The ELD Final Rule will save an estimated 26 lives and prevent 562 injuries resulting from large truck crashes each year. We cannot fathom why anyone would direct an agency, whose mission is to promote safety, to consider a delay that would result in an estimated 130 fatalities and 2,810 injuries over five years, which was recently requested.
Drug and Alcohol Clearinghouse
The Commercial Driver’s License Drug and Alcohol Clearinghouse rule will greatly enhance safety on our roads as employers will be able to access information regarding the testing history of commercial motor vehicle (CMV) drivers applying for jobs and identify drivers who have previously violated alcohol and drug tests.
CMV drivers who have violated drug and alcohol testing are currently a major risk to everyone with whom they share the road. Under the soon-to-be-replaced system of self-reporting, many employers were unable to access the necessary information to avoid hiring problem drivers. The establishment of this new drug and alcohol clearinghouse that requires employers to check current and prospective employees will be a significant step forward for safety.
All too often, a history of repeated drug and alcohol violations is not discovered until a catastrophic crash occurs and a comprehensive investigation ensues. So long as this rule is fully implemented without delay, this will no longer be the case.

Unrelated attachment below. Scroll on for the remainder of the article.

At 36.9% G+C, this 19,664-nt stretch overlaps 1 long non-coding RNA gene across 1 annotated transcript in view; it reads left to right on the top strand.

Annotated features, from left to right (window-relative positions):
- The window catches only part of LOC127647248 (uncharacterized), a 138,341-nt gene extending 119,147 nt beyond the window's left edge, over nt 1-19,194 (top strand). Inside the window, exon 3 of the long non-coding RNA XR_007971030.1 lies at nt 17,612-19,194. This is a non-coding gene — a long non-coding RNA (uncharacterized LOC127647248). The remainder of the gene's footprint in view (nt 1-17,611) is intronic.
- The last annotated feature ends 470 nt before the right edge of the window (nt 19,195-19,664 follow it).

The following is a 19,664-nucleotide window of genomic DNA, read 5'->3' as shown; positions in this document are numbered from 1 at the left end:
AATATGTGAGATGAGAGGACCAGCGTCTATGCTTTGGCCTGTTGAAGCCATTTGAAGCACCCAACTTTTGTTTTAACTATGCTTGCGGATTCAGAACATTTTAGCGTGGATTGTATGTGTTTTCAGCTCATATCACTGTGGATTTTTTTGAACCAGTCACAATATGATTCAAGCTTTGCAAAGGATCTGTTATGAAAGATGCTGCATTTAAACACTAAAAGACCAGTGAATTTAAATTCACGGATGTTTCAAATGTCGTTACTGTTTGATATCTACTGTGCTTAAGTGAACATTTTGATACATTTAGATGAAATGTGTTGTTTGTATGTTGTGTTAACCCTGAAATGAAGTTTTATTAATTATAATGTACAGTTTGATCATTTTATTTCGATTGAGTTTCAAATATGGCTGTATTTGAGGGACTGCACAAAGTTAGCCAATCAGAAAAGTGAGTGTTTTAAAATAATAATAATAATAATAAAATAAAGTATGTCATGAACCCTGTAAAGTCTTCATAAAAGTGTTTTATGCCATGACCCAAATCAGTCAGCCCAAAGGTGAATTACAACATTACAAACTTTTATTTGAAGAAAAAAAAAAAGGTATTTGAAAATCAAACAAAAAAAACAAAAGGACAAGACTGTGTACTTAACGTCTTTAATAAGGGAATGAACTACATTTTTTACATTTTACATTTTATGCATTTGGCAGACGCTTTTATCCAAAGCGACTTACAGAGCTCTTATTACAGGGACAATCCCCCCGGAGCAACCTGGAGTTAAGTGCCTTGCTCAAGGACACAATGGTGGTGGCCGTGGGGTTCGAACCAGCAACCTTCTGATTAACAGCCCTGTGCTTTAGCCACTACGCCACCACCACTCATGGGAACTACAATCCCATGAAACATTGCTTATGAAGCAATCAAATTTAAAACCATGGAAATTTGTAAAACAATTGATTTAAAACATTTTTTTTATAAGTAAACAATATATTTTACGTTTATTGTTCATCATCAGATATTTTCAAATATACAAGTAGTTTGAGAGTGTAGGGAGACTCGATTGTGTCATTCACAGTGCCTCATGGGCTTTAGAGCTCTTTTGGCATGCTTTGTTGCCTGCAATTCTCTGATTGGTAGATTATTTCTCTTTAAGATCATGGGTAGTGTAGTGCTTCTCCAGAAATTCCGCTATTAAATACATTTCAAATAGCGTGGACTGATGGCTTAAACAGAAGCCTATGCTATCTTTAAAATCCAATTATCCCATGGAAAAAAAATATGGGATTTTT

Increasing the Minimum Level of Insurance
The withdrawal of a long overdue ANPRM to increase the minimum financial responsibility requirements for motor carriers was extremely disappointing, and the agency should reintroduce this rulemaking at once.
The fact of that matter is that the minimum level of insurance required by trucks per incident has not been increased since 1980. It has not been adjusted for inflation or, more appropriately, for medical cost inflation. The results of these decades of inaction are devastating. Families must face the financial impact of under-insured truckers along with the emotional and physical destruction. The failure to raise the required amount of minimum insurance allows chameleon carriers to enter the market, with no underwriting, and simply close down and reincorporate under a new name following a catastrophic crash.
Yet, this issue not only impacts survivors and families of truck crash victims; it affects all taxpayers. Insurance is supposed to address the actual damages caused. When there is an insufficient payout, families are forced to declare bankruptcy or rely on government programs after being financially drained. The costs of healthcare, property, and lost income for all parties involved in a truck crash can greatly exceed $750,000 per event, and all of these costs are much higher today than they were in 1980. The unpaid costs are then passed on to taxpayers. In other words, maintaining the grossly inadequate minimum privatizes profits but socializes the costs of underinsured trucking.
Moreover, if the mandate for minimum insurance is to remain a significant incentive for carriers to operate safely as Congress intended, it must be updated to reflect the current realities of the industry. Because the minimum insurance requirements have not kept pace with inflation, the $750,000 per event has become a disincentive for unsafe motor carriers to improve and maintain the safety of their operations. Additionally, raising the minimum amount of insurance will motivate insurers to apply a higher level of scrutiny in determining which motor carriers they insure.